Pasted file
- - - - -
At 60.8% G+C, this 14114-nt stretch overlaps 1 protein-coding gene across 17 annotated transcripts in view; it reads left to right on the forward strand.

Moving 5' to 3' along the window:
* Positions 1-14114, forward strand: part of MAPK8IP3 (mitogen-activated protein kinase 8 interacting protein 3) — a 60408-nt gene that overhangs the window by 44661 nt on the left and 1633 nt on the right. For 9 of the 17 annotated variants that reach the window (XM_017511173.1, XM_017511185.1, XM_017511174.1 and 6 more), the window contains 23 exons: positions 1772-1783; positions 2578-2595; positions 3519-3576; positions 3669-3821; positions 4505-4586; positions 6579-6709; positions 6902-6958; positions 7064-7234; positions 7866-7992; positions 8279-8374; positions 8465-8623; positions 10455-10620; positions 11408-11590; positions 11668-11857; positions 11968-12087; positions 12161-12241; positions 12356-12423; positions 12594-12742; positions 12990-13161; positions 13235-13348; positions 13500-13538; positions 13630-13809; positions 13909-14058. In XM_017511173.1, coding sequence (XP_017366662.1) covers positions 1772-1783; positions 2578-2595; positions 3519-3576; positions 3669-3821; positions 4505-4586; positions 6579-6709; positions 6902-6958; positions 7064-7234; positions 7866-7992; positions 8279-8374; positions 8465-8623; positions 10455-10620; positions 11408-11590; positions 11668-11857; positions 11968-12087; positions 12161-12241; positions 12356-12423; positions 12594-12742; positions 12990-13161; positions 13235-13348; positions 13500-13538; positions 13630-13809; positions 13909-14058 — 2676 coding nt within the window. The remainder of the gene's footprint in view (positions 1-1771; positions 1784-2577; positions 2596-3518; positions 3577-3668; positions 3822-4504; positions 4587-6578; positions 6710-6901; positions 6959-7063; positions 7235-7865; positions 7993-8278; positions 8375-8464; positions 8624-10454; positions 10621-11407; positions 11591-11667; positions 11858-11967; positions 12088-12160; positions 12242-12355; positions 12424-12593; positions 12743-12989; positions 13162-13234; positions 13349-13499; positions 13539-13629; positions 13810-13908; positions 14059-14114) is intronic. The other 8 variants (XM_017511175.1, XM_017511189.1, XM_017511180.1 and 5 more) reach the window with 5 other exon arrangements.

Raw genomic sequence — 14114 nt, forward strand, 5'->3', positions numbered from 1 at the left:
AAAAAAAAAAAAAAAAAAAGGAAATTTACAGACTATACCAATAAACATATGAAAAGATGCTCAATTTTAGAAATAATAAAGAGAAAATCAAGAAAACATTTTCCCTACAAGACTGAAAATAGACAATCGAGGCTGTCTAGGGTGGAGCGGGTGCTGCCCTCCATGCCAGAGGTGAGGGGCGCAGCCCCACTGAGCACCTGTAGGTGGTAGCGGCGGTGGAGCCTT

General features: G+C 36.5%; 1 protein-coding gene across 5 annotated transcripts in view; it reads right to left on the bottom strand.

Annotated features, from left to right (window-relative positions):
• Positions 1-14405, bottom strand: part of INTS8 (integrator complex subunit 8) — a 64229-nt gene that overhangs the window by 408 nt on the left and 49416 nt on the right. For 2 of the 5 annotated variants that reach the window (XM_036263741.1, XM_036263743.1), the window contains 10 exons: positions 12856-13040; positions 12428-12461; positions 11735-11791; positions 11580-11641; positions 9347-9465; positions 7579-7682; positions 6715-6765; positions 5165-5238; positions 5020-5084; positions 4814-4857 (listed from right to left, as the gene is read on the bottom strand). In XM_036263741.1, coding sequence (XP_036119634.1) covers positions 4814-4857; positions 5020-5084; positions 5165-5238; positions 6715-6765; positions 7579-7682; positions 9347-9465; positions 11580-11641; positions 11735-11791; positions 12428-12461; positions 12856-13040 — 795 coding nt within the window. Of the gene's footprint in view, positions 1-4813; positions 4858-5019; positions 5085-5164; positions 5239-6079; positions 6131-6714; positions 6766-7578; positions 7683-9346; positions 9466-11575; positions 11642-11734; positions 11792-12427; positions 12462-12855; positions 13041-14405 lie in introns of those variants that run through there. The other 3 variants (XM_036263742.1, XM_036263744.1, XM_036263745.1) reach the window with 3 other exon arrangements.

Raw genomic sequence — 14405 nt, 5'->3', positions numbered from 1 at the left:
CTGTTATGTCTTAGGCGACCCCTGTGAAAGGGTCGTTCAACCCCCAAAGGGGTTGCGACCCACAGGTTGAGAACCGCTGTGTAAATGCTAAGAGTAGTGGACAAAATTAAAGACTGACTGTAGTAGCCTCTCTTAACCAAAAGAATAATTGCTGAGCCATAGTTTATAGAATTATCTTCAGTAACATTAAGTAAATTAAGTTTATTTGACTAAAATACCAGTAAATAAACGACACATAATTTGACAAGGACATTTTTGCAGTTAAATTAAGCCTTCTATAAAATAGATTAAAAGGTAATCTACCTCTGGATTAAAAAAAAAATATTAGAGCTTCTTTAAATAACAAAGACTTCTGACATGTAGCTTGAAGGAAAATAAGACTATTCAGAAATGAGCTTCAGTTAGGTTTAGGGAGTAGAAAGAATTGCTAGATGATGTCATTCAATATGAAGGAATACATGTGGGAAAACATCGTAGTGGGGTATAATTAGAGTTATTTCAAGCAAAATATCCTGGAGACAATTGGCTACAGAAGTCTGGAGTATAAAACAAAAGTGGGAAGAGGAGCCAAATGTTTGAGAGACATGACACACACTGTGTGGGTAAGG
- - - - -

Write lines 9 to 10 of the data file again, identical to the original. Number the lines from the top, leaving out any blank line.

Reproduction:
Raw genomic sequence — 14405 nt, 5'->3', positions numbered from 1 at the left:
CTGTTATGTCTTAGGCGACCCCTGTGAAAGGGTCGTTCAACCCCCAAAGGGGTTGCGACCCACAGGTTGAGAACCGCTGTGTAAATGCTAAGAGTAGTGGACAAAATTAAAGACTGACTGTAGTAGCCTCTCTTAACCAAAAGAATAATTGCTGAGCCATAGTTTATAGAATTATCTTCAGTAACATTAAGTAAATTAAGTTTATTTGACTAAAATACCAGTAAATAAACGACACATAATTTGACAAGGACATTTTTGCAGTTAAATTAAGCCTTCTATAAAATAGATTAAAAGGTAATCTACCTCTGGATTAAAAAAAAAATATTAGAGCTTCTTTAAATAACAAAGACTTCTGACATGTAGCTTGAAGGAAAATAAGACTATTCAGAAATGAGCTTCAGTTAGGTTTAGGGAGTAGAAAGAATTGCTAGATGATGTCATTCAATATGAAGGAATACATGTGGGAAAACATCGTAGTGGGGTATAATTAGAGTTATTTCAAGCAAAATATCCTGGAGACAATTGGCTACAGAAGTCTGGAGTATAAAACAAAAGTGGGAAGAGGAGCCAAATGTTTGAGAGACATGACACACACTGTGTGGGTAAGG